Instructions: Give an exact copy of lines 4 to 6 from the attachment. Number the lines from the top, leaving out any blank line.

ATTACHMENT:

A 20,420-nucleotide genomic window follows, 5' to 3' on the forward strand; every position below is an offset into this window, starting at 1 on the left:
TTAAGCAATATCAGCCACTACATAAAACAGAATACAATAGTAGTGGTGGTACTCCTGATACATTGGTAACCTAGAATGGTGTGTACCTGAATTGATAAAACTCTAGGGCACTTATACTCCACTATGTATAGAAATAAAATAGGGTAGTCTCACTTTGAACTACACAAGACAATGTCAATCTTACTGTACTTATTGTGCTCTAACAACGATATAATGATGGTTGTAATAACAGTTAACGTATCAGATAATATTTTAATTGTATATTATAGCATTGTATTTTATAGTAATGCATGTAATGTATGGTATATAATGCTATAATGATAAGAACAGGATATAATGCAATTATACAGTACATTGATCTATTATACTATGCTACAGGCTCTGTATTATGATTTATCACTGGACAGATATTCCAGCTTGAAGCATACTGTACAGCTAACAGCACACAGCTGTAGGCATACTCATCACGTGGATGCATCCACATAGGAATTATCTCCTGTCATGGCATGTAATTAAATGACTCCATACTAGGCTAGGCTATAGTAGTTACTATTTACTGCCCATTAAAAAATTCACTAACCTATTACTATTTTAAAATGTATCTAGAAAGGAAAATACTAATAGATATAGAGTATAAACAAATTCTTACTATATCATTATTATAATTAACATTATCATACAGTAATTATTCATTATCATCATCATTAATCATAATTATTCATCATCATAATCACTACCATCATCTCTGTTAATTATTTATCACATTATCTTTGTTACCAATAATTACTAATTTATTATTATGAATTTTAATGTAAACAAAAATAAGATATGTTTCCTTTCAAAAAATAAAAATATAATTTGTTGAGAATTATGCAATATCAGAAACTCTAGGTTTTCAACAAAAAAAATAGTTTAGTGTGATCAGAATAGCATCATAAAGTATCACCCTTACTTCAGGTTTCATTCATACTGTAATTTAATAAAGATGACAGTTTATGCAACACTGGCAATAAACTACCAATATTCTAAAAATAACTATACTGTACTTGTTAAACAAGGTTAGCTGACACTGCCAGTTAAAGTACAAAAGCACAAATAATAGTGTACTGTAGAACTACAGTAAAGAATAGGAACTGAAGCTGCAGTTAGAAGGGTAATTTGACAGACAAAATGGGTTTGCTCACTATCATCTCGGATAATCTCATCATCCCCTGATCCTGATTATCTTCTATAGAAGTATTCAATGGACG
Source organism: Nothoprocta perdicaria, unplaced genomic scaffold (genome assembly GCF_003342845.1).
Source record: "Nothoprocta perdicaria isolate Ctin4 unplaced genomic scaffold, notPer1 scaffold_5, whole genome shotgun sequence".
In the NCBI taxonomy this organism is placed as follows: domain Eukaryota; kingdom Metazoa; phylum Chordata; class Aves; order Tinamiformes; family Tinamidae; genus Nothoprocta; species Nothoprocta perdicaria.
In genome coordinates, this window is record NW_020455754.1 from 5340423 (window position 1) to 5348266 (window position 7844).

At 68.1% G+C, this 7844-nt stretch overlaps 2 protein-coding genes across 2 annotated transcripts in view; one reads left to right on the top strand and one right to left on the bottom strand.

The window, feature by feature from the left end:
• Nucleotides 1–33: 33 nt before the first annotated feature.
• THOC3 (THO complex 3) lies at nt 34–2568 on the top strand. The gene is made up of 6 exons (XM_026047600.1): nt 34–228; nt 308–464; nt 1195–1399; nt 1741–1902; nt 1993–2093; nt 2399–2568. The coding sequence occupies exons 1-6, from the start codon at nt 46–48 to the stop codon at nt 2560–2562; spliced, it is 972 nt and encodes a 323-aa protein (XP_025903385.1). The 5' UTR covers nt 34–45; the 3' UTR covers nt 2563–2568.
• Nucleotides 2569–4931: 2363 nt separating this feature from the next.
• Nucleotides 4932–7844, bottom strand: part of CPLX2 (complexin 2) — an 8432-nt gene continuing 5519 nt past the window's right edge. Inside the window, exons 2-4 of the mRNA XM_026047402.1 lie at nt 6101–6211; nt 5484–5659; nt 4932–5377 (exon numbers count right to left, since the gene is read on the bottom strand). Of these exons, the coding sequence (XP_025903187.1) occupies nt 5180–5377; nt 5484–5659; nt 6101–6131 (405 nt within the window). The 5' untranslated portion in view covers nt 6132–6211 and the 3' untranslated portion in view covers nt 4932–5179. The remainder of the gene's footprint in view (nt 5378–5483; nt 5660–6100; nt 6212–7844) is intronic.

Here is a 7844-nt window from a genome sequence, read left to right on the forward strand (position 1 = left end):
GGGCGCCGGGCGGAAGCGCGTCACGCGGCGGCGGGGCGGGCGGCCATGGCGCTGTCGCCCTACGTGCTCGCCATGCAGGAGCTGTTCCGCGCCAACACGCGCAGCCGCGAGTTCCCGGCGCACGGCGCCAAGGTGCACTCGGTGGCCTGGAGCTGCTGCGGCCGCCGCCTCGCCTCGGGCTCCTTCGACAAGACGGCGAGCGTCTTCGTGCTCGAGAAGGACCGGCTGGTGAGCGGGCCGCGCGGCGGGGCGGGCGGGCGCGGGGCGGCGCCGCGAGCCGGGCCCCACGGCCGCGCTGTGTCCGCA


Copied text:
Source record: "Nothoprocta perdicaria isolate Ctin4 unplaced genomic scaffold, notPer1 scaffold_5, whole genome shotgun sequence".
In the NCBI taxonomy this organism is placed as follows: domain Eukaryota; kingdom Metazoa; phylum Chordata; class Aves; order Tinamiformes; family Tinamidae; genus Nothoprocta; species Nothoprocta perdicaria.
In genome coordinates, this window is record NW_020455754.1 from 5340423 (window position 1) to 5348266 (window position 7844).